OPINION: If you needed A$2,000 in a hurry where would you get it? 70% of those we surveyed said they would ask friends or family, although almost half said that it’s very or fairly unlikely that their social connections could help.

This is just one of the takeaways from our new report, funded by NAB, that shows financial resilience is declining in Australia. Large numbers of Australians are struggling to meet expenses, pay bills and manage or recover from financial shocks despite two decades of GDP growth, declining income inequality and increasing financial capability.

And while more adults in Australia are reporting regular social contact, and fewer are reporting needing community or government support, the number of Australians needing support but not receiving it has increased from 3.2% to 5.3%.


The problem is especially acute for those on low incomes. A recent report found most low-income households are unable to afford a minimum and healthy standard of living, with their incomes falling short by between A$9 and A$89 a week.

In this week’s Household Expenditure Survey, the Australian Bureau of Statistics found that two in every five households are experiencing at least one indicator of financial stress. In households with incomes in the bottom 40%, this ratio increases to one in two.


People on the lowest incomes are:

  • 12 times more likely to be unable to raise A$2,000 in a week for something important
  • Five times more likely to be unable to pay a utility bill on time
  • Ten times more likely to be unable to heat their homes than the highest income households.

The lowest income households are also more likely to be socially isolated than the highest income group. For example, they were at least ten times more likely to be unable to afford a special meal once a week or a night out once a month.


As you can see in the above graphic, the proportion of Australian adults who are financially secure has decreased significantly between 2015 and 2016, from 35.7% to 31.2%. One in eight Australians (12.6%) now experience severe or high financial stress, up from 11.1%.

In practical terms financial stress may mean a combination of limited or no savings; difficulties meeting everyday living expenses, managing debts and raising funds in an emergency; no direct access to a bank account; no access to appropriate and affordable credit and/or low levels of social support.

When you dig deeper into the data you see this is not a problem of behaviour or financial literacy. The decline in financial resilience has occurred despite a significant improvement in the proportion of people with moderate to high levels of financial knowledge and behaviour (from 50% to 55%).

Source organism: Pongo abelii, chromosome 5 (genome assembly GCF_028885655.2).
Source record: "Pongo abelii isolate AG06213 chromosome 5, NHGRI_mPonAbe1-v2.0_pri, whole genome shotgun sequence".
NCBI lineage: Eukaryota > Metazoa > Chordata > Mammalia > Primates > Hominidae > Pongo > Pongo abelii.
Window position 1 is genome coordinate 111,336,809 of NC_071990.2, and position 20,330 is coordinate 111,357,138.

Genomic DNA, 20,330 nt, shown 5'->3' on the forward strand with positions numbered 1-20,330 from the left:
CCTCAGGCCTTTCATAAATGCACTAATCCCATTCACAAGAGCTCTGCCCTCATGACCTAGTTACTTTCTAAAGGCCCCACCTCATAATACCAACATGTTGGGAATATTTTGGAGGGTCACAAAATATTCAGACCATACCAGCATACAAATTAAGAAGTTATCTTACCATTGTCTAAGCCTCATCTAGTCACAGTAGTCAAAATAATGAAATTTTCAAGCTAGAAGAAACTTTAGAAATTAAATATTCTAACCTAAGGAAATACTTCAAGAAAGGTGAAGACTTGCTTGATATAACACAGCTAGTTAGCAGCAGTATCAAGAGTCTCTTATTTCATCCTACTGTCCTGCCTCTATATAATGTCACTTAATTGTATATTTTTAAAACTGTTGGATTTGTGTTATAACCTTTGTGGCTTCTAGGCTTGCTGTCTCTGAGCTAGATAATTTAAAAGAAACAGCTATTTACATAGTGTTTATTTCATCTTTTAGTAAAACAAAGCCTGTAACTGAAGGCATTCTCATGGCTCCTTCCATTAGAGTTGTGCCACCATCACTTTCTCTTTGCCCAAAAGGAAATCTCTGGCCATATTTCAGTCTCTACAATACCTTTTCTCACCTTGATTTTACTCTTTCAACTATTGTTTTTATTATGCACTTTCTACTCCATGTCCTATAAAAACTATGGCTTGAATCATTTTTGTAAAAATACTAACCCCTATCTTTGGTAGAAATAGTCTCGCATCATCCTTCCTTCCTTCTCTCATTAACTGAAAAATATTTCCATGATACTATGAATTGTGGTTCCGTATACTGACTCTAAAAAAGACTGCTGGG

This includes a knowledge of, and confidence using, financial products and services. And a willingness to seek financial advice and engage in proactive behaviours like saving, budgeting and paying more than required on debts.


This leads to the conclusion that the cause of the decrease in financial resilience is due to a decline in external resources. This means people having enough money to meet living expenses and manage debts, and having access to a bank account, appropriate credit, insurance and being able to access social and community supports when needed.

We can see this by looking at data on savings.

More Australians are saving (up to 60.2% in 2016 from 56.4%). However, as you can see in the chart below, the total amount of savings has declined. Only one in two people had three months or more of income saved (a drop from 51.9% in 2015 to 49.5% in 2016). And people with savings of a month or less increased from 27.3% to 31.6%.


More Australians are budgeting, too. With 51.6% following a budget in the latest survey as compared to 49.1% in 2015.

The data also shows us that an inability to access appropriate financial products and services affects a large number of Australians. This was mainly driven by increases in the number of people who only had indirect access to a bank account (from 1.2% in 2015 to 2.7% in 2016) and increases in the number of people who had no access to appropriate credit (20.2% in 2015 compared to 25.6% in 2016).

Appropriate and affordable credit is important to assist people who cannot draw on savings when they experience financial shocks, such as the sudden need to replace a washing machine or fridge, or to fix a car needed to get to work.


As we can see, stories of economic growth and declining income inequality aren’t capturing the whole picture. It is important that we don’t overlook the large number of people and households in Australia who are experiencing high levels of financial stress, who are struggling to pay the bills and meet basic living expenses.

Our research shows that large numbers of people and households are not prepared, or adequately supported, should a financial shock (such as an increase in interest rates or a recession) materialise.

The ConversationWhile most people have strong social support; more appropriate, affordable and accessible financial support from the government, communities and financial institutions is required. This is along with appropriate mechanisms to help identify people most at risk and to cross refer where required.

Kristy Muir, Professor of Social Policy / Research Director, Centre for Social Impact, UNSW and Axelle Marjolin, Researcher at the Centre for Social Impact, UNSW.

This article was originally published on The Conversation. Read the original article.